Homeowners Insurance Claims
Homeowners will contact the Claims Department for many reasons: inquiries and reports of fire damage, smoke damage, wind damage, water damage, burglary, personal injury and many more…
It would be much better for the homeowner if he or she had a good understanding of their home insurance policy and coverage before filing a claim. It may not be a great idea to file a claim for an item which one knows isn’t covered by the policy, or perhaps a claim of damage for a value less than the policy deductible.
As an example, we receive many calls daily reporting water heaters which have failed and need to be replaced; that call needs to be made to the home warranty company if the homeowner has purchased such coverage.
We regularly receive calls from tenants stating that they are renting a covered home and their personal items were stolen in a burglary; that call needs to be made to the tenant’s Renters Insurance company.
File a homeowners insurance claim
With a basic understanding of coverage, the next steps are necessary:
- Contact the Authorities (Fire or Police)– If there has been a theft or burglary, your home insurance company will most likely require a copy of the police report. Many home insurance companies require a police report if a burglary, theft, vandalism or an act of violence has occurred.
- Contact the Insurance Claims Department – Your insurance policy will most likely have the Claims Reporting Telephone Number listed at the top of the policy, many carriers also have an online link or a mobile app by which you can report your claim. It is important to report the incident to the carrier at your earliest convenience, they may also have advice regarding what your first steps should be to secure the property if it involves physical damage to the building or water damage. All policies leave the responsibility burden on the homeowner to protect the home from further damage; this may mean shutting off the water after water damage, boarding up the property following a fire or forced entry and certainly switching off the electrical source if that was the source of damage.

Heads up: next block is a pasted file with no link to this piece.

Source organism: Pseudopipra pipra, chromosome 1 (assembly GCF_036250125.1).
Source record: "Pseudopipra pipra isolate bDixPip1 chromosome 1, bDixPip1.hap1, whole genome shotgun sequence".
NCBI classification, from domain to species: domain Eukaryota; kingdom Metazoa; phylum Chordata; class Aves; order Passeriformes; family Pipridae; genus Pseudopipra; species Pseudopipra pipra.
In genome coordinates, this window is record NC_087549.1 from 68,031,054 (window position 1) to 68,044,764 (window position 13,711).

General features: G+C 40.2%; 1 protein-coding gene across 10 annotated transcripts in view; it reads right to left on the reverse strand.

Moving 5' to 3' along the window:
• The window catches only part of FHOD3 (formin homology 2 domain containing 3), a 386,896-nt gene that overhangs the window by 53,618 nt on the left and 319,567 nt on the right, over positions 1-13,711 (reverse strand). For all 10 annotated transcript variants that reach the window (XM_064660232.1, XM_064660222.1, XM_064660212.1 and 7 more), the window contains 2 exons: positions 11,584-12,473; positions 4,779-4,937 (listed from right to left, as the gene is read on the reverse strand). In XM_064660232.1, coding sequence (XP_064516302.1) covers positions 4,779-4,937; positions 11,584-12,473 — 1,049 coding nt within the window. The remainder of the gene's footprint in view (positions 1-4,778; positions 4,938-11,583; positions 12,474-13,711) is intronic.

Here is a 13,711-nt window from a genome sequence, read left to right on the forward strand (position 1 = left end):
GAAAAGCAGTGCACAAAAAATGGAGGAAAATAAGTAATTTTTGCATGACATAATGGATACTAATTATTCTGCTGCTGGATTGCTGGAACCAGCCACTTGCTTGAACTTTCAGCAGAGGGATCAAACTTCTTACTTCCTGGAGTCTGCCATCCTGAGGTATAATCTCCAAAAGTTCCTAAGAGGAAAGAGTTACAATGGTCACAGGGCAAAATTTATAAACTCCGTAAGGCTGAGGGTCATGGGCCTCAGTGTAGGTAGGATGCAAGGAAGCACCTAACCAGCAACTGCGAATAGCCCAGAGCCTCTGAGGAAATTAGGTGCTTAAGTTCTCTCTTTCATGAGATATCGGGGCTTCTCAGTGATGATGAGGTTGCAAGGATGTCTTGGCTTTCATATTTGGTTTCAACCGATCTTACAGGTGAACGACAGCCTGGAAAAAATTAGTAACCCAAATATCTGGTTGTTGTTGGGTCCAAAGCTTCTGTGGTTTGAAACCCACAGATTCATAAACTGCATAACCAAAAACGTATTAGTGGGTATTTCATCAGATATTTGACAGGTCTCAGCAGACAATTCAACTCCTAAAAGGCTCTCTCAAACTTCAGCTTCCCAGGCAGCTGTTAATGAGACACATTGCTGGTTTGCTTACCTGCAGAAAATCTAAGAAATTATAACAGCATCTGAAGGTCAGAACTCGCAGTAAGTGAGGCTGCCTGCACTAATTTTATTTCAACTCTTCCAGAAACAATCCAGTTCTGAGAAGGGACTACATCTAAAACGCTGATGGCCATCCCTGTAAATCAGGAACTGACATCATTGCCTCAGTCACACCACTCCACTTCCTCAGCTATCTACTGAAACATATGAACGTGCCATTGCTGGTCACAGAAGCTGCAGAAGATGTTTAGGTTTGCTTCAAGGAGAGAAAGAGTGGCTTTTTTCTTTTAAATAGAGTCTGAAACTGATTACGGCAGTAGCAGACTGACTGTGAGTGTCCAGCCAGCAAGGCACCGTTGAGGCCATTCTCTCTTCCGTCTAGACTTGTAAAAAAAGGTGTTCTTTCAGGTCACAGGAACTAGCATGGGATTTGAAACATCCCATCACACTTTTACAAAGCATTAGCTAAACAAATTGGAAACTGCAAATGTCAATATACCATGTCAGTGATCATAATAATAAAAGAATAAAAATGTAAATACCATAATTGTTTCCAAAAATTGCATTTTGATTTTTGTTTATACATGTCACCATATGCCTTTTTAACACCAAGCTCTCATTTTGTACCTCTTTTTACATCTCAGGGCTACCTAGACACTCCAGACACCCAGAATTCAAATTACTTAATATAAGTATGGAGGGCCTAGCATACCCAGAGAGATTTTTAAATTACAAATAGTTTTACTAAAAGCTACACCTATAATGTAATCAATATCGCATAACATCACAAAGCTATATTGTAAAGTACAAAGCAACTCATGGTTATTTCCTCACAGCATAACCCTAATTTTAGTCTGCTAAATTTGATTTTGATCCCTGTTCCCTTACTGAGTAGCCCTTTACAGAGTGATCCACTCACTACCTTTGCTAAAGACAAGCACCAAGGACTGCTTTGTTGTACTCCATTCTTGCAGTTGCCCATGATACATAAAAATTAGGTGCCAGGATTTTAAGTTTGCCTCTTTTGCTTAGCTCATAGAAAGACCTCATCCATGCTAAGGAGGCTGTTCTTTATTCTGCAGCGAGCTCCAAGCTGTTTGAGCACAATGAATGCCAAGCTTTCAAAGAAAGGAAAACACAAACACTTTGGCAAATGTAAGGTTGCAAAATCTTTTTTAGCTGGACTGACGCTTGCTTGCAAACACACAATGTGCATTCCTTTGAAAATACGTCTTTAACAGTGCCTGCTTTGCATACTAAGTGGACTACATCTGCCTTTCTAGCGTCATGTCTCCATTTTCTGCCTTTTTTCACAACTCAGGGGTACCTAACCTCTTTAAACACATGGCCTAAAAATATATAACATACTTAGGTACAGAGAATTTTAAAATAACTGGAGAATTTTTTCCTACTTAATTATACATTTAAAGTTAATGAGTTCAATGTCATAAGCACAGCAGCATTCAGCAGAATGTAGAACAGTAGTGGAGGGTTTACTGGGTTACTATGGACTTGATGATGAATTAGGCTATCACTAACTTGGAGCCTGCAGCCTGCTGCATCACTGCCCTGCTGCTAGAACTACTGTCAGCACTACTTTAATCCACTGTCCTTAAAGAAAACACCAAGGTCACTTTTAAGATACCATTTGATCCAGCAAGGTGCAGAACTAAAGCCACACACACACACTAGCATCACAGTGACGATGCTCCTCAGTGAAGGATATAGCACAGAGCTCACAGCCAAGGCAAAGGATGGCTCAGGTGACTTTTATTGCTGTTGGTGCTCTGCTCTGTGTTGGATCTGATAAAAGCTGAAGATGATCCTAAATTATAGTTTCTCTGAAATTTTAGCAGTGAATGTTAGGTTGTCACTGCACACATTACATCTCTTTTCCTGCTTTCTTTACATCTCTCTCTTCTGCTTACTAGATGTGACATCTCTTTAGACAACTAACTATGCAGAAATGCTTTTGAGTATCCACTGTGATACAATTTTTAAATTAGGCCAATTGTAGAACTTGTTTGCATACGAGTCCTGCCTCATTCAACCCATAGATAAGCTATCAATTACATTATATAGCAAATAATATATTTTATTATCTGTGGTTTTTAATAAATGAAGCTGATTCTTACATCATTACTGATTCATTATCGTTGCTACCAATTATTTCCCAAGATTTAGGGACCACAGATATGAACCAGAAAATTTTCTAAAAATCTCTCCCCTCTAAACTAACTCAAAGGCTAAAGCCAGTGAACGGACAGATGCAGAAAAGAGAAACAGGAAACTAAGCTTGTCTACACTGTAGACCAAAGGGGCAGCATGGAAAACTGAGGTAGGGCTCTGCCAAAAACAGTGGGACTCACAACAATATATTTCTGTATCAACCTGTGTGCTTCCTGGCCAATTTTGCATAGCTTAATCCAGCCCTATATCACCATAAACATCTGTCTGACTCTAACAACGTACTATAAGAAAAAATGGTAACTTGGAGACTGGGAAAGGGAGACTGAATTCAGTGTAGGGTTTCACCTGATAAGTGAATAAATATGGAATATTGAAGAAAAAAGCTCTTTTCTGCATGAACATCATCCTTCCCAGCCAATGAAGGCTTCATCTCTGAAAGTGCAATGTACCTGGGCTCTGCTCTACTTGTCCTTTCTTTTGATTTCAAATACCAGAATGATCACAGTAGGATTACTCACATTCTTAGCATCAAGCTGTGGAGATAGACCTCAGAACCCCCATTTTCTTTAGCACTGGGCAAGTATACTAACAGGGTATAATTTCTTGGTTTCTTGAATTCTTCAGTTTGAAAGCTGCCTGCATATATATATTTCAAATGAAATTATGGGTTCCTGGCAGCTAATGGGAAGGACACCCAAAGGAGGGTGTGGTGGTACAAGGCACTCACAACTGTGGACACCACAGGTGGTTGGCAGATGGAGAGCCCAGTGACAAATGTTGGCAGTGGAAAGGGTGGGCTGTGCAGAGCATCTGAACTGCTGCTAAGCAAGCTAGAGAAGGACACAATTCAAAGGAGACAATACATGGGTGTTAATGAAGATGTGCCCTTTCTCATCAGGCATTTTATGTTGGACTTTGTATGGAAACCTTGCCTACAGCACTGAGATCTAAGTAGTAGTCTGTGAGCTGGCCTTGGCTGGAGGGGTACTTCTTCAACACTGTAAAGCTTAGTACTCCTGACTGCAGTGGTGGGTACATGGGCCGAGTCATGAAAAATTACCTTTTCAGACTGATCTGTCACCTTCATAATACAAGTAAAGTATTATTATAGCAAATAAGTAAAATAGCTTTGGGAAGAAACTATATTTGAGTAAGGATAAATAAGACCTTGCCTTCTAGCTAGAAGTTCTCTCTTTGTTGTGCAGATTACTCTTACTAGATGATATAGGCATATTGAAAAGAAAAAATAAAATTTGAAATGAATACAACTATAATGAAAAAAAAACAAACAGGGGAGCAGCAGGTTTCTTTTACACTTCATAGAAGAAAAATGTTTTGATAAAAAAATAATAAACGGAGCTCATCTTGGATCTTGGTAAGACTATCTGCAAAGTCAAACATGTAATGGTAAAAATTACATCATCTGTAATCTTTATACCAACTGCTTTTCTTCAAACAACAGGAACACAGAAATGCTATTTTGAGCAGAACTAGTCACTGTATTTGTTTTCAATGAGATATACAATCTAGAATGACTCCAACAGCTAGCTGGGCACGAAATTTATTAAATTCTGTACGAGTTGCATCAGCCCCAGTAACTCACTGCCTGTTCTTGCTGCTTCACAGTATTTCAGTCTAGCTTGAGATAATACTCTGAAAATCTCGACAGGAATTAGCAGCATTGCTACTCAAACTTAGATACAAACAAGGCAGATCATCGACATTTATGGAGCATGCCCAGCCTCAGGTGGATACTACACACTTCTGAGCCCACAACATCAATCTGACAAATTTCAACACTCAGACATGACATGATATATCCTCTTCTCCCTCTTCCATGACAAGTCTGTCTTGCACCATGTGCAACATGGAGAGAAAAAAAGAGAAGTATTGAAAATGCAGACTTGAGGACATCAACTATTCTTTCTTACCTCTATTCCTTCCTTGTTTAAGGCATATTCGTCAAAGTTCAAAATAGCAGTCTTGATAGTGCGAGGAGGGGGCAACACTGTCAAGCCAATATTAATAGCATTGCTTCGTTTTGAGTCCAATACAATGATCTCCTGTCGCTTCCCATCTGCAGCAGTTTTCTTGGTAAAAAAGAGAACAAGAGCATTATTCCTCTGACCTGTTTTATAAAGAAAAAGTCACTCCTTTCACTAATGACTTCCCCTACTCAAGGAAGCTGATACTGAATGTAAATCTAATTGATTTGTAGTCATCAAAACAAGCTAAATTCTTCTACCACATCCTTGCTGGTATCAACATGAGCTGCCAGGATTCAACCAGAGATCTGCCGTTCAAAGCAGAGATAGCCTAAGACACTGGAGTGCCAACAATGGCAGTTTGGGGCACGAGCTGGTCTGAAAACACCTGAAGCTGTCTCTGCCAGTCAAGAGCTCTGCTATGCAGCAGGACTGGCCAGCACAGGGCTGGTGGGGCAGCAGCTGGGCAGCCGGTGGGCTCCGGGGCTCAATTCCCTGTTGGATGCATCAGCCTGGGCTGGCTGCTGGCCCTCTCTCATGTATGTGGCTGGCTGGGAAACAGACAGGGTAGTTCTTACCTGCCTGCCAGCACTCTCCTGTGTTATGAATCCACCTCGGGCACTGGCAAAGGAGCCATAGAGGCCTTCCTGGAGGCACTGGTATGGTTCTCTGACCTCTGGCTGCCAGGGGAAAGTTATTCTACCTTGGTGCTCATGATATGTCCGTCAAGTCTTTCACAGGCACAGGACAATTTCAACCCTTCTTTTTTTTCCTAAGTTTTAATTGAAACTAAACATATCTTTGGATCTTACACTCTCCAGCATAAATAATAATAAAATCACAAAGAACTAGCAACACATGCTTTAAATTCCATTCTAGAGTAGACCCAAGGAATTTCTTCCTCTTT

The claims assistant will take the claim report and an adjuster will be assigned who will contact you shortly after the report has been taken. The adjuster will come out to see the property and estimate the cost of damage in order for the insurance company to reimburse you for any covered loss minus the applicable deductible pursuant to all specific policy conditions.
- Photos and Documentation — It is always helpful to take photos immediately following an incident, pictures paint a thousand words may come true when you’re in shock and at a loss for words. Photos will help the authorities and also help you communicate the claim to the insurance company. It is very important to keep any and all receipts of expenses incurred regarding the loss, if the insurance company were to reimburse you for a lesser estimate, you may be able to request the difference if you have kept all your receipts – this is a common practice.
Most insurance policies these days include replacement cost which basically means the current day value for the damaged item; the insurance adjuster may not have the exact pricing information available for an item which may indeed cost more to replace.